Then there’s the return of the greatest rivalry in swimming. After their memorable Rio duel, King and Yulia Efimova rank Nos. 1 and 2 in the world this year in all three breaststrokes.

Spain’s Mireia Belmonte and American Leah Smith have never won an individual world title, but they could be the busiest swimmers of all next week.

Belmonte could race 7,4000 total meters if she makes every event final. Smith could get up to 7,000 meters. Both would outdistance Ledecky and Hosszu in mileage.

SWIMMING WORLDS: TV Schedule | Men’s Preview | Women’s Preview | Event Schedule

The women’s program could have been even more loaded if not for two notable absences. Australian Cate Campbell, the 100m freestyle world-record holder, is sitting out world champs.

Australia beat the U.S. in the 4x100m free relay at the 2015 Worlds and 2016 Olympics, but without Campbell, the Americans are about even with the Aussies. Ledecky’s bid for six golds could hang on this race on the opening night.

Ledecky also greatly benefits from Sjostrom’s decision to skip the 200m freestyle. In Rio, Sjostrom was the closest swimmer to Ledecky in her individual events, coming .35 shy in the 200m free while outsplitting Ledecky in the final 50 meters.

Key women’s finals:

Sunday, July 23
400m freestyle — Ledecky hasn’t lost a 400m free since the 2012 Olympic Trials
4x100m freestyle relay — Showdown with Campbell-less Australia crucial for Ledecky’s six-gold bid

Monday, July 24
100m butterfly — Sjostrom’s only competition is her world record of 55.48
200m individual medley — Nobody has been within a second of Hosszu this year

Tuesday, July 25
100m backstroke — Kylie Masse was .09 off the longest-standing women’s swimming world record at Canadian Champs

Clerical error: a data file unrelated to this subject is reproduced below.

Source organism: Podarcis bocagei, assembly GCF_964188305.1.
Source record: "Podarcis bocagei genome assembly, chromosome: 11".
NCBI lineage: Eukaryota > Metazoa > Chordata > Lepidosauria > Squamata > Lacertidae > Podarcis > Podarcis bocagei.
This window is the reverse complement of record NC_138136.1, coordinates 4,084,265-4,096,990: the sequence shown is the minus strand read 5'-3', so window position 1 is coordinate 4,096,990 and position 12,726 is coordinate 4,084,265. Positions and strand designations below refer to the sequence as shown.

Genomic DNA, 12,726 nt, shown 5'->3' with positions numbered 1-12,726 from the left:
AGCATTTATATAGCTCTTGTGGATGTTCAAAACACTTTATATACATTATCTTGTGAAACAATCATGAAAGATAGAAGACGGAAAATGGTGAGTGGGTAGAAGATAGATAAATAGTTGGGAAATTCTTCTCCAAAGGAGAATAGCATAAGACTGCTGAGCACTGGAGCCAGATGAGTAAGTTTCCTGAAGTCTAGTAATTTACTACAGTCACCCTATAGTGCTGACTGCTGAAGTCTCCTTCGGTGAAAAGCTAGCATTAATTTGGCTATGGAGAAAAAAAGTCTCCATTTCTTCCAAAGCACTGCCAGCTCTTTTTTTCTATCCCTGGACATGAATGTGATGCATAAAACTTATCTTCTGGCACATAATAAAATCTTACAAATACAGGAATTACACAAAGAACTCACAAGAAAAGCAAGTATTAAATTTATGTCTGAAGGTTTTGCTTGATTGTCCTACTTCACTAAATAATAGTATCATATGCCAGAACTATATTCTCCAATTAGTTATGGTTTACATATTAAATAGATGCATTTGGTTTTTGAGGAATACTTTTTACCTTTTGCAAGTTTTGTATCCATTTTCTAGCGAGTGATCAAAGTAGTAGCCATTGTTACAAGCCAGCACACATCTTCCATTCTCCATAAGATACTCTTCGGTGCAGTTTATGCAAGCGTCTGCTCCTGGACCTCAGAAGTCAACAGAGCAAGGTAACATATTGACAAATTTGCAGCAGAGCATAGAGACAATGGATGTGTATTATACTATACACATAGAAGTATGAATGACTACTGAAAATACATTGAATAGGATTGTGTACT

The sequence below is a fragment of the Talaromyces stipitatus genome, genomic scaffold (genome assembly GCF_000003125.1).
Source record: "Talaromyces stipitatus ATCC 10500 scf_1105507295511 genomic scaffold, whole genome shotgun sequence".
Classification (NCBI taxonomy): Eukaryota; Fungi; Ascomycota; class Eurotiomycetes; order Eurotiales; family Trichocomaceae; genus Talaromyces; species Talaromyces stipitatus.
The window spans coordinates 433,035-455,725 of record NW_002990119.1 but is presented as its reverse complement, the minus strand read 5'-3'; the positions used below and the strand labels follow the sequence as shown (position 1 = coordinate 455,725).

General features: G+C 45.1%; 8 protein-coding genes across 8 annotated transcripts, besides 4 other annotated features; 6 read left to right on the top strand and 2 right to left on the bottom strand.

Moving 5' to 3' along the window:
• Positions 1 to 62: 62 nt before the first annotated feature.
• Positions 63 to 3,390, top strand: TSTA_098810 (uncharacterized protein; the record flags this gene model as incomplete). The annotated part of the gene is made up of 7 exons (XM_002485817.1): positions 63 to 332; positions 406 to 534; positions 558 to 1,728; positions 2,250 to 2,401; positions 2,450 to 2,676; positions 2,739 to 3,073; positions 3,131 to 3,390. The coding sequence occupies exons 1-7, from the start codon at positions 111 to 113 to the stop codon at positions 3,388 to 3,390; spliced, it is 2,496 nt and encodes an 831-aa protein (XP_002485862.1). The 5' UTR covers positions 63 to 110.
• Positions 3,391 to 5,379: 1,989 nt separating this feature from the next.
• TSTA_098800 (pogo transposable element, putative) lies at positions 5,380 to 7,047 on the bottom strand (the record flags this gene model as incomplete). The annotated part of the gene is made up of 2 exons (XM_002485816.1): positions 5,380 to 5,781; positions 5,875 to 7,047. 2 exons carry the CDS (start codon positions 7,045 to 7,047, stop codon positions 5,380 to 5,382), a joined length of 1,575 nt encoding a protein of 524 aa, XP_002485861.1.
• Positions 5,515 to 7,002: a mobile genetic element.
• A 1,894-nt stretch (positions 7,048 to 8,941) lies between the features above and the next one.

1500m freestyle — Ledecky is 25 seconds faster than anyone else this year
100m breaststroke — Efimova is .13 faster than King this year

Wednesday, July 26
200m freestyle — Ledecky’s toughest individual event made easier by Sjostrom’s absence

Thursday, July 27
200m butterfly — Olympic champ Belmonte eyes first world title; Nos. 2, 3, 4 from Rio absent
4x200m freestyle relay — China is strong, but Ledecky is the U.S.’ ace in the hole

Friday, July 28
100m freestyle — Heavy favorite Sjostrom .02 off the world record in June
200m breaststroke — Efimova is two seconds faster than second-ranked King this year

Saturday, July 29
200m backstroke — Kathleen Baker can inherit throne from retired Maya DiRado 
800m freestyle — Likely Ledecky’s sixth and final event, could match Franklin’s gold record

Sunday, July 30
50m freestyle — No. of sub-24-second times this year — Sjostrom: 6; Rest of World: 0
400m individual medley — Hosszu, after breaking WR by two seconds in Rio, slower this year
4x100m medley relay — U.S. should gap Australia, China on breaststroke leg

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MORE: Michael Phelps not itching to return like in 2013

*Correction: The integrity of a Lilly King quote attributed to Agence France-Presse in earlier version of this story has been called into question and was removed.